Read Full Post

Cake: The tension between those who stayed in Pakistan and those who left for greener pastures

South Asians are an emotional people. We live and die by theatrics. Our visual and sound mediums are adored by worldwide audiences. Not just that, but we tend to weave emotional juggernauts into our everyday life, regardless of the situation. Given our emotional tendencies, more often than not, our cinema capitalises on tugging at our heart strings in order to make a hit movie. Such was also the case with the recent movie Cake. There have been dozens of reviews written about the movie in the local and international press, hence I won’t bore you with one more. What I do ...

Read Full Post

The Big Sick: An apt portrayal of Pakistan-US stuck in a culture clash

Pakistani-American comedian Kumail Nanjiani began stand-up comedy in 2009 and quickly rose to fame as one of the funniest comedians in the business. His success with stand-up led to small roles at first, but soon enough he landed his own live-comedy show The Meltdown with comedian Jonah Ray on Comedy Central. It was quickly followed by a starring role on one of the most hilarious Home Box Office (HBO) comedy series, Silicon Valley. Zoe Kazan and Kumail Nanjiani in The Big Sick (2017). PHOTO: IMDb Nanjiani is perhaps still best known for his role as the Pakistani software-engineer, Dinesh Chughtai on Silicon Valley. That is most likely going to change with the release of ...

Read Full Post

It’s time we stopped turning a blind eye to the racism and xenophobia that exists in Canada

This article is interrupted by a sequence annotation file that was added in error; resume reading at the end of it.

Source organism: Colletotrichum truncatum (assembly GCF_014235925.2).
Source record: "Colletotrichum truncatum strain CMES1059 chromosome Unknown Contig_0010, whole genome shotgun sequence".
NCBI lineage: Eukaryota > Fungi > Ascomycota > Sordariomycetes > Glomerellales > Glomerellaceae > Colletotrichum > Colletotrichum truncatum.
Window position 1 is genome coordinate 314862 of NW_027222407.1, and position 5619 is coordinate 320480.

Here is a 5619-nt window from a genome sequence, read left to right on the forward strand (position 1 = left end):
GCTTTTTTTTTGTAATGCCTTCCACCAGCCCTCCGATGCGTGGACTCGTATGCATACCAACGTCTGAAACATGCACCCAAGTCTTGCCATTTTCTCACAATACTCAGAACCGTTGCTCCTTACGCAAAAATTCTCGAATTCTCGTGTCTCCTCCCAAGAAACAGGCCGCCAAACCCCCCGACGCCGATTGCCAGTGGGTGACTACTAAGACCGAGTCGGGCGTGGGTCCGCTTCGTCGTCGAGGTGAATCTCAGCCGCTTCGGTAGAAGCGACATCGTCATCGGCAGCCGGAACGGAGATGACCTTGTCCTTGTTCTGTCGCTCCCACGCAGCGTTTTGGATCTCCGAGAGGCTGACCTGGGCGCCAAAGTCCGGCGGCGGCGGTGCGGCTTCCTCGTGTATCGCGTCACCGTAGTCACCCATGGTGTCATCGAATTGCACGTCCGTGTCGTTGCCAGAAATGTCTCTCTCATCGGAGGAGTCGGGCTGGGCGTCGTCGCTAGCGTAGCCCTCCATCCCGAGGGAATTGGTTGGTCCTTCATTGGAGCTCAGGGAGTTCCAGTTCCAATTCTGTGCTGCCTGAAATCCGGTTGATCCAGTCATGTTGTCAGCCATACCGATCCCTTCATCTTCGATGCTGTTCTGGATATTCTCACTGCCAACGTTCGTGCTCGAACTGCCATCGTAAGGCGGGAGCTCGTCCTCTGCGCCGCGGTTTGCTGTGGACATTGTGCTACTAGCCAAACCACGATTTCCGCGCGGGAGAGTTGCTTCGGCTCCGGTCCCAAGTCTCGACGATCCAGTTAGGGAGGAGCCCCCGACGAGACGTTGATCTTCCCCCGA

I consider myself a very proud Canadian. I do. I love Canada with all my heart and soul, as utterly clichéd as that may sound. When my parents were thinking of immigrating ‘abroad’ – we lived in Saudi Arabia at that time – they kept insisting that we move to Canada. And they didn’t have a valid reason for it either; they just wanted us to move here, because everyone else they knew was immigrating in flocks to the United States. I guess they knew, in their hearts, that Canada was the better option. And it was; well, for ...

Read Full Post

Beth Jata Hon Mitti Pay Aksar: A tribute to our lonely wanderers

The outlook of the working class around the globe and Pakistan in particular has changed dramatically over the past 20-30 years. People are coming out from the comfort of their home towns and moving to bigger cities and foreign countries for jobs and education. But this comes at a cost; a large number of these people have to stay away from their families and friends for extended periods of time, and that changes a lot of things; from their personality to their lifestyle. Beth Jata Hon Mitti Pay Aksar (I Often Sit on the Soil) is a narration of such lives, something most the ...

Read Full Post

Why Modi is as bad as Trump

We are living in extremely dangerous times. Many of you would imagine I am referring to the election of Donald Trump, a xenophobic, misogynist, white supremacist, “nasty” man as the US president. I am not. I am referring to an even more terrifying phenomenon; which is our willing suspension of disbelief in election times. This is the very phenomenon which enables evident liars, of the ranks of Trump and back home, Prime Minister Narendra Modi and team, to work up crowds with promises that any sane man would know are hoax, and get elected to office. And still worse, defeat the right ...

Read Full Post